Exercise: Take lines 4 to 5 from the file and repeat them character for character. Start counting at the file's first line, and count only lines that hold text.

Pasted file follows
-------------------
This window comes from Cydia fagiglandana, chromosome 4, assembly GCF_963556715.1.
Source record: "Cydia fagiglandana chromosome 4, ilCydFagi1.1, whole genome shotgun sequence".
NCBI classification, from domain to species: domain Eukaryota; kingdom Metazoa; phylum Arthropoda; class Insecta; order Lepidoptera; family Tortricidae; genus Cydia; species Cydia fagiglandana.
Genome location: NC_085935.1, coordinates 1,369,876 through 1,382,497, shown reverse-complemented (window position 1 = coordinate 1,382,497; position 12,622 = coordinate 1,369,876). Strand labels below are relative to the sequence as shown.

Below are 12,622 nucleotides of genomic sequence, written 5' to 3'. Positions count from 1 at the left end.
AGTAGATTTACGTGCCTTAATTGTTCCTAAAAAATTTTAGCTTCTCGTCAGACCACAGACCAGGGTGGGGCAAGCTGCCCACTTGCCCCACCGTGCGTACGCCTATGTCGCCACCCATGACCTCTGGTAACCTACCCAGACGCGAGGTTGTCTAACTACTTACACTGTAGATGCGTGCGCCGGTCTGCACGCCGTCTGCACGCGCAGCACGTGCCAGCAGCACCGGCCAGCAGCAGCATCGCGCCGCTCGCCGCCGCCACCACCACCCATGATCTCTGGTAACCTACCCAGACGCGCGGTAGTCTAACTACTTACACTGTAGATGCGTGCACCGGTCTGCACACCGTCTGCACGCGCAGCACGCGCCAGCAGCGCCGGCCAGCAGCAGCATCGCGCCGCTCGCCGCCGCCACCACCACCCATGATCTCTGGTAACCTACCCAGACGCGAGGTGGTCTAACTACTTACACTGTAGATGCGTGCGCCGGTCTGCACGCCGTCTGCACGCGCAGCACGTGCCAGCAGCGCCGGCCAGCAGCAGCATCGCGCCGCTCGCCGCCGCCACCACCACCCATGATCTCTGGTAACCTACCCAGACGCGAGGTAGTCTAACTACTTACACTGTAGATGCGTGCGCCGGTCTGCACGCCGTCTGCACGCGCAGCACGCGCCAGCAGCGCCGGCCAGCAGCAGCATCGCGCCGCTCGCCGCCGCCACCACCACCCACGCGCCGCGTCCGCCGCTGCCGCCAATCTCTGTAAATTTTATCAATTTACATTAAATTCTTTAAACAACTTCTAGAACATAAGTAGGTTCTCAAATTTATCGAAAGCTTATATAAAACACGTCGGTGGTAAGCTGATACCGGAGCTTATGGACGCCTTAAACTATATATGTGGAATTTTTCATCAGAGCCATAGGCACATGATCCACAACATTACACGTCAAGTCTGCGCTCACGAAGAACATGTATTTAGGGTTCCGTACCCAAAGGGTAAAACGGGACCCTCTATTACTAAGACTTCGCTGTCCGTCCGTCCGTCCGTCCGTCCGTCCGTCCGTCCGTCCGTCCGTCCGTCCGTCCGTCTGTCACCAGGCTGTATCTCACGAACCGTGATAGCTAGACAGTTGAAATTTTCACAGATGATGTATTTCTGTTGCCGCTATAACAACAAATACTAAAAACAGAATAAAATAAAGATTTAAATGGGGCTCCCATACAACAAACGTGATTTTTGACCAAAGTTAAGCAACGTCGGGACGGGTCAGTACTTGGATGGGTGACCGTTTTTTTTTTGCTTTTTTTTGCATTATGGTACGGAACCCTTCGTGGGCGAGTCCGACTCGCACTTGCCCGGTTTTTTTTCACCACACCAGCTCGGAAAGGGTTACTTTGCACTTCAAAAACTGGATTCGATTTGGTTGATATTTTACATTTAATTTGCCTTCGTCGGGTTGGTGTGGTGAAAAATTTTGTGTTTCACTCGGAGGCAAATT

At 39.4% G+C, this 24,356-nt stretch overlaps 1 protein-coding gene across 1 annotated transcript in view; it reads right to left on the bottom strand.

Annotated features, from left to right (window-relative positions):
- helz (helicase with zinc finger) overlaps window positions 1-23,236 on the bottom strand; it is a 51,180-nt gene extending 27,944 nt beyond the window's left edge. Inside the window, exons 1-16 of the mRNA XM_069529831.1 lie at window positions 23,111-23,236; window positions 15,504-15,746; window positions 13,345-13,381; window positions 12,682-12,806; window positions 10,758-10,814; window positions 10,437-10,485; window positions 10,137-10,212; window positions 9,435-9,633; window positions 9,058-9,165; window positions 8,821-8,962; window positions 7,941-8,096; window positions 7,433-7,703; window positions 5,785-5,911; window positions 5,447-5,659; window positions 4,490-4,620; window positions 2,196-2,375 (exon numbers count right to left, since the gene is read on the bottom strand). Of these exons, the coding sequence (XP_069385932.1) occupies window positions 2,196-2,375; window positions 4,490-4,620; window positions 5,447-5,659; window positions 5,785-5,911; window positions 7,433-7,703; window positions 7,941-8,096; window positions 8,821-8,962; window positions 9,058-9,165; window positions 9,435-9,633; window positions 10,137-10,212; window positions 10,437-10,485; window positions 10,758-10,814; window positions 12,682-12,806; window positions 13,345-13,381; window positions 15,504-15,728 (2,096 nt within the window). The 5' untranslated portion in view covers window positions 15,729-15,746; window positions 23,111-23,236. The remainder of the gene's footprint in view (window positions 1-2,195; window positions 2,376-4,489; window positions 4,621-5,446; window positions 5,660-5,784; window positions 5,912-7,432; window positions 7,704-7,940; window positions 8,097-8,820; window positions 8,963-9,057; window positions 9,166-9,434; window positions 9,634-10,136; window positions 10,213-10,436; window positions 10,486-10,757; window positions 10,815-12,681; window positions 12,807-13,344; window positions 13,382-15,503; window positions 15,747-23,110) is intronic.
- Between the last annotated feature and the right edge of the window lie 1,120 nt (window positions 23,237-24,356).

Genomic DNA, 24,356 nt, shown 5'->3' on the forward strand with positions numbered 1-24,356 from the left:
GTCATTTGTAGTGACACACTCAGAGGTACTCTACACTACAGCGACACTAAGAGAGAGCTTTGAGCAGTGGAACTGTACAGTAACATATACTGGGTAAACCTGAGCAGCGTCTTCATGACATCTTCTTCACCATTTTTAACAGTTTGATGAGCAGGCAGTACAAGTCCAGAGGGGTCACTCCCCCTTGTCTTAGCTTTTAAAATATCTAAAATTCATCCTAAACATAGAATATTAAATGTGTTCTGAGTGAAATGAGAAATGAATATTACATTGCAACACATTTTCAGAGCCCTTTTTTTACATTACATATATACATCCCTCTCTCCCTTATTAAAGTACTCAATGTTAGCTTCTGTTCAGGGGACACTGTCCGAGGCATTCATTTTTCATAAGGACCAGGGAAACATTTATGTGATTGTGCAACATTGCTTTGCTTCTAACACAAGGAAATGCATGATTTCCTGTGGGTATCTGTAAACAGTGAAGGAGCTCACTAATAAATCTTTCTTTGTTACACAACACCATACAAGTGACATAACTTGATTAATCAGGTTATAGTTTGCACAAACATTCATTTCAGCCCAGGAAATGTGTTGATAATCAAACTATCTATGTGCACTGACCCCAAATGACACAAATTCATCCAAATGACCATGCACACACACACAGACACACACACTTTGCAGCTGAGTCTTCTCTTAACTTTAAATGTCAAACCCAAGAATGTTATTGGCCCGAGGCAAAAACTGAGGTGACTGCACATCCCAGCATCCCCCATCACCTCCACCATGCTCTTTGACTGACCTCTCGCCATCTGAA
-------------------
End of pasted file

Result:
Genome location: NC_085935.1, coordinates 1,369,876 through 1,382,497, shown reverse-complemented (window position 1 = coordinate 1,382,497; position 12,622 = coordinate 1,369,876). Strand labels below are relative to the sequence as shown.

Below are 12,622 nucleotides of genomic sequence, written 5' to 3'. Positions count from 1 at the left end.